In his opening remarks (“Acknowledgments”), Mr. Singh states that on a flight back from Pakistan he was struck by the thought “there existed no biography of Jinnah written by a political figure from India. It was then that I decided to fill the gap…. (p. xiii)”  The logic is peculiar. His reason is not that he was personally fascinated by Jinnah and wished to write a personal account of his life, nor is it that a good biography of Jinnah did not presently exist. He simply believes that some Indian “political figure” should have written Jinnah’s biography, and since none did he must fill the gap. I’m open to correction, but no Indian “political figure” as understood by Mr. Singh has yet written a biography of Jawaharlal Nehru or Vallabhbhai Patel. Does he intend to fill those gaps too?

Next, in the Introduction, Mr. Singh poses his big question: “Why was this ancient entity [i.e. India] broken: Why? (p. 10)” Then he adds:

 “… unless we ourselves almost live in that period, and breathe those contentions—[I don’t know how one breathes contentions.]—join in the great debates of those years as participants…not merely be ex post-facto narrators of events, or commentators upon past happenings—[I have no idea how one can avoid commenting upon past happenings while writing about the Partition.]—unless we do this very minimum we will fail to capture the passions of those times. (p. 11)”

I’m afraid his utterly drab, often turgid and frequently rambling narration fails to capture any passion of those times. How could it, when it is entirely focused on the so-called big events and big names? Much worse, in my view, is the absence of any sign of introspection, any attempt to relate what he might believe to be the passions of those long ago years to his own growth as a “political figure.” A more personal book would have been much shorter and of genuine interest than this depressing attempt at pseudo-scholarship.

My third and final response is to acknowledge that it is a significant book, but the significance, in my view, lies merely in its being a political epiphenomenon. It rudely and perhaps unexpectedly exposed the tussles within the top ranks of the BJP leadership. It became a handy tool for many of them to get rid of Mr. Singh. What was personal animus could now conveniently be turned into ideological difference. No history of the BJP will now be written without mentioning this book and what it immediately brought about: the expulsion of its author from the BJP.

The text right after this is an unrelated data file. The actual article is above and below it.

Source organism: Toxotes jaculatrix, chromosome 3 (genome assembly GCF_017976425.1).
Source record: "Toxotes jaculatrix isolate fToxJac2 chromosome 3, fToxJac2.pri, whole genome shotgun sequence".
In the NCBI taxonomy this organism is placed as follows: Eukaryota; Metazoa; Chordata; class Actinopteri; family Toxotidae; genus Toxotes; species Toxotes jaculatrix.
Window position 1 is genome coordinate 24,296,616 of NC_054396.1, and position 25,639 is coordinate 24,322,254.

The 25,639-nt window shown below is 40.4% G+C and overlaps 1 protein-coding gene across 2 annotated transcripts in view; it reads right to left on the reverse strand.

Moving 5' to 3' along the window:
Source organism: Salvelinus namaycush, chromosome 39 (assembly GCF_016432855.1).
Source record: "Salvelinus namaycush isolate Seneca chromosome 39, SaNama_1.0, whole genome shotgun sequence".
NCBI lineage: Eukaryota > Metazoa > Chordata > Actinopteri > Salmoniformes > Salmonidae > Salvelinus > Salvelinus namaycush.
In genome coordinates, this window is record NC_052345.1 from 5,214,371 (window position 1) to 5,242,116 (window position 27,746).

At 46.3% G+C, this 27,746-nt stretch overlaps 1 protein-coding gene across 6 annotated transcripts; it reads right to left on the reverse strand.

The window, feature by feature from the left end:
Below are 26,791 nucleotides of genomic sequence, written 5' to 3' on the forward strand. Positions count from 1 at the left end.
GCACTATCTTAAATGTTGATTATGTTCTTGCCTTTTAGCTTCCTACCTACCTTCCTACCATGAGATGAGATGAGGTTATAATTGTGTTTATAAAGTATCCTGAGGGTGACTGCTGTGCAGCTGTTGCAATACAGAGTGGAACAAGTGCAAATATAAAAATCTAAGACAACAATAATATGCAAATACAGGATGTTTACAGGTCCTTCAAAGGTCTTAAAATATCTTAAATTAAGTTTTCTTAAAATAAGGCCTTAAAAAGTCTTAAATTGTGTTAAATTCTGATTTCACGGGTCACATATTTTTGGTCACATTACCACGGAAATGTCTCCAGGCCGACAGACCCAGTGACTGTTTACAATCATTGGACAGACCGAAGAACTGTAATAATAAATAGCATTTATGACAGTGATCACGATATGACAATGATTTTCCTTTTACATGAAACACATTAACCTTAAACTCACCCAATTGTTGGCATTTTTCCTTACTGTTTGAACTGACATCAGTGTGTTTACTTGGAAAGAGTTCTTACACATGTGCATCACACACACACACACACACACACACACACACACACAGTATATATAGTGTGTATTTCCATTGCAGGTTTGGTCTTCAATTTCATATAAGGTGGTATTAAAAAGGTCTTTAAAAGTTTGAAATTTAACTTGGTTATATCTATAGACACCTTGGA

Needless to say, the expulsion, as explained to the public, was baseless. The leopard has not changed its spots. Mr Advani's former aide Sudheendra Kulkarni has correctly written:

“Anyone who reads the entire book with an unprejudiced mind will conclude that the charge that he went against the BJP’s ‘core ideology’ is bunkum… Actually, it adds ballast to many of the underpinnings of the party’s nationalist ideology: its total rejection of the Two-Nation theory, its rejection of ‘minoritism’, its concept of genuine secularism.” Of course, Kulkarni does not mention that the book, while rejecting the so-called “Two-Nation” theory fails to make any mention of V. D. Savarkar, who as staunchly believed in it as Jinnah, and did so prior to the latter’s conversion to it. [1]  An introspective Jaswant Singh would have spent some time pondering over the possible reasons why Savarkar and Jinnah shared that theory. That would have been a new and valuable contribution. Mani Shankar Aiyar has pointed out this matter forcefully in a recent review article in Outlook. He writes,

“. . . at Nagpur on August 15, 1943— . . . exactly four years before Independence Day —Savarkar enthusiastically endorsed Jinnah’s claim to Two Nations. Savarkar’s views spawned Hedgewar, Golwalkar and the RSS, and animated the Hindu Mahasabha (besides eventually giving us first the Jan Sangh and now the Bharatiya Janata Party). Here lie the Hindu origins of Partition. . . Clearly, Jaswant Singh the scholar embarrasses Jaswant Singh, lately of the BJP!”